§ THE EARL OF DERBY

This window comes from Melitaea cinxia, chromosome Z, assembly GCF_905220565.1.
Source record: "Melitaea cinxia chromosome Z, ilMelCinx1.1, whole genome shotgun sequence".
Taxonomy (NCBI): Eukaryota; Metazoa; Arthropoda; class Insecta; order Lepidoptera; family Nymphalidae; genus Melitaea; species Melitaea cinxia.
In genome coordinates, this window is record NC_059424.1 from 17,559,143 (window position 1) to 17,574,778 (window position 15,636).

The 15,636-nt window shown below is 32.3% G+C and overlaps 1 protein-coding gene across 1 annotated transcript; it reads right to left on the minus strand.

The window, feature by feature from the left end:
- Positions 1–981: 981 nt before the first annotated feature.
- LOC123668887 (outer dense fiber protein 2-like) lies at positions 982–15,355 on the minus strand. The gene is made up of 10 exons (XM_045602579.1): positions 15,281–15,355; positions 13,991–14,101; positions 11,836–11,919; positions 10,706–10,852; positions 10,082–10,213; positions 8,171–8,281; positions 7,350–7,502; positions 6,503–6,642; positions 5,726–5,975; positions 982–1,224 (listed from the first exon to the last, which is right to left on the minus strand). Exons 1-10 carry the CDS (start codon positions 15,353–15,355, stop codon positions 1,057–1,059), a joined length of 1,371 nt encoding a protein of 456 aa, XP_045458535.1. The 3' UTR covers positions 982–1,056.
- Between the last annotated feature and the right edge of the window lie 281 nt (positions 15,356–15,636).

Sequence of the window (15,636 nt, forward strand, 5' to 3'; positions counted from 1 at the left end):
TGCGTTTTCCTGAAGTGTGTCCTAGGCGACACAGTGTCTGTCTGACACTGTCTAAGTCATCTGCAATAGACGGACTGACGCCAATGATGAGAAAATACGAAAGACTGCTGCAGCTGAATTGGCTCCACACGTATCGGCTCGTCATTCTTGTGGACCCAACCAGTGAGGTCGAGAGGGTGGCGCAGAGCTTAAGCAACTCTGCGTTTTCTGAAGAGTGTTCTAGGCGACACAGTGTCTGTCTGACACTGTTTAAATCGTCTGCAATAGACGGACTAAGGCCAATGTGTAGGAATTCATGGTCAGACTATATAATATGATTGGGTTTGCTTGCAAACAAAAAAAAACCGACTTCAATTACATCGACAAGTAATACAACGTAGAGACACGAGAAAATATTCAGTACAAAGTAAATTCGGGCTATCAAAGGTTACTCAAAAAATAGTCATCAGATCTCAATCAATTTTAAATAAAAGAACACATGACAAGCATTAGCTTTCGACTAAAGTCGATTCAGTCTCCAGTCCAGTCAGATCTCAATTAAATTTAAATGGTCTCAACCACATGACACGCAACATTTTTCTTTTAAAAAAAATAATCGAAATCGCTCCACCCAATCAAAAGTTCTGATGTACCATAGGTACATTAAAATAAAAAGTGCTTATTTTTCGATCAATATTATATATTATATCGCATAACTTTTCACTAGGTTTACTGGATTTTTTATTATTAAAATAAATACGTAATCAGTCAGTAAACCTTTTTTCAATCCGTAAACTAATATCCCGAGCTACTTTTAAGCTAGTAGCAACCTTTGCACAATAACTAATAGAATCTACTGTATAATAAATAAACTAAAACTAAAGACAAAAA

My Lords, it is my duty to take the earliest opportunity of stating to your Lordships that I have ceased to hold the office of Secretary of State for Foreign Affairs, or, to speak with more verbal accuracy, that my resignation of that office has been tendered to and accepted by Her Majesty, and I only continue to hold it till the appointment of a Successor shall relieve me from its duties. My Lords, as a general rule, it is equally the right and the duty of a Minister who retires from office to explain, usually in some considerable detail, to Parliament, the character and nature of the differences which have arisen between him and his 101 colleagues, in order that he may justify himself from the imputation of having taken what in any circumstances is a grave and important step on light or inadequate grounds. My Lords, I regret that, under present circumstances, it is not possible, or, at least, desirable, for me to follow that customary and convenient rule. My Lords, I have received from Her Majesty and from my noble Friend at the head of the Government full permission to use my own discretion in the matter; but your Lordships will easily understand that in the present state of our foreign relations there are many things which require to be considered and decided upon by those who are responsible for the conduct of public affairs which it is not in the interest of the State should be made public at the time when the decision upon them is taken. My Lords, the Cabinet have arrived at certain conclusions which no doubt are of a grave and important character. In the measures which they propose I have not been able to concur. My Lords, to prevent needless alarm from any words of mine, let me say at once that I do not consider that those measures necessarily or inevitably tend to bring about a state of war. I give those with whom I have acted entire credit for desiring as much as I desire the maintenance of the peace of Europe. We agree as to the end, but unhappily, we differ as to the means; and I cannot, in the exercise of my deliberate judgment—however willing and anxious I may be to submit that judgment to what I know to be in many respects the better opinion of my Colleagues—I cannot consider the measures upon which they have decided as being prudent in the interests of European peace, or as being necessary for the safety of the country, or as being warranted by the state of matters abroad. My Lords, when the concurrence of Parliament is asked for those measures of which I have spoken, I shall be ready, if necessary, to vindicate the opinion which I have entertained; but, until then, I consider I am bound by public duty to speak only in the most general terms, leaving it to those who are responsible for the management of public affairs the choice of the time and the manner in which they will think it their duty to bring them before your Lordships. My Lords, there is one possible misconstruction of my conduct against 102 which I think it is desirable I should guard. It might possibly be inferred, from the time at which I speak and the nature of what I have said, that I have dissented from the view taken by the Cabinet of the conditions on which England ought to go into the Congress. I am bound to say that is not the case. I deeply regret the obstacles which have sprung up—sprung up without any expectation on our part that they would arise—in the way of that Congress being called together; but the fault, in my judgment, does not rest with the Government of this country, and the dispute in which we are engaged is not one of form or of words, but one, I conceive, involving a very substantial reality. My Lords, in my opinion, it would be of very little use for England to go into a Congress unless we were assured that the discussion which is there to take place is to be one of a real and not of an illusory character; and if we had to choose between two unsatisfactory alternatives, I am bound to say I think that, in the interests of European peace, it would be the less misfortune of the two that the Congress should not meet at all, rather than that having met, and insuperable difficulties having arisen at the outset of its sitting, it should break up without any result having been arrived at. My Lords, I did not rise to argue this point. I have referred to it merely to prevent the idea going abroad that it was on that question of the Congress that the Cabinet and I have been unable to agree. My Lords, I need not tell your Lordships—and least of all need I tell my noble Friend at the head of the Government—that no personal motives have influenced or could influence me in the step which I have felt compelled to take. Every personal motive and every private feeling influenced me in the opposite direction. My Lords, no man would willingly break, even for a time, political and personal ties of long standing; and in the public life of the present day there are few political and personal ties closer or of older date than those which unite me with my noble Friend. My Lords, I will say more. I have always held that in minor matters a public man is not merely justified in making a considerable sacrifice of his personal opinions, but is often bound by duty to make such sacrifice, because without it Party organization and collective action would become impossible; but, 103 my Lords, when questions of European interests are at stake—when the matters in discussion are really matters involving the issue of peace or war—I am sure your Lordships will feel, as I do, that those are not matters in regard of which it is possible for any man actuated by a sense of public duty to allow himself to be influenced by considerations of personal respect and regard. In that respect, at least, I know that I am of one mind with my noble Friend at the head of the Government. My Lords, I end as I began, by saying that I am compelled at present to speak only in these general terms. I must reserve for a later date, if it becomes necessary, any further explanation of the course which I have pursued.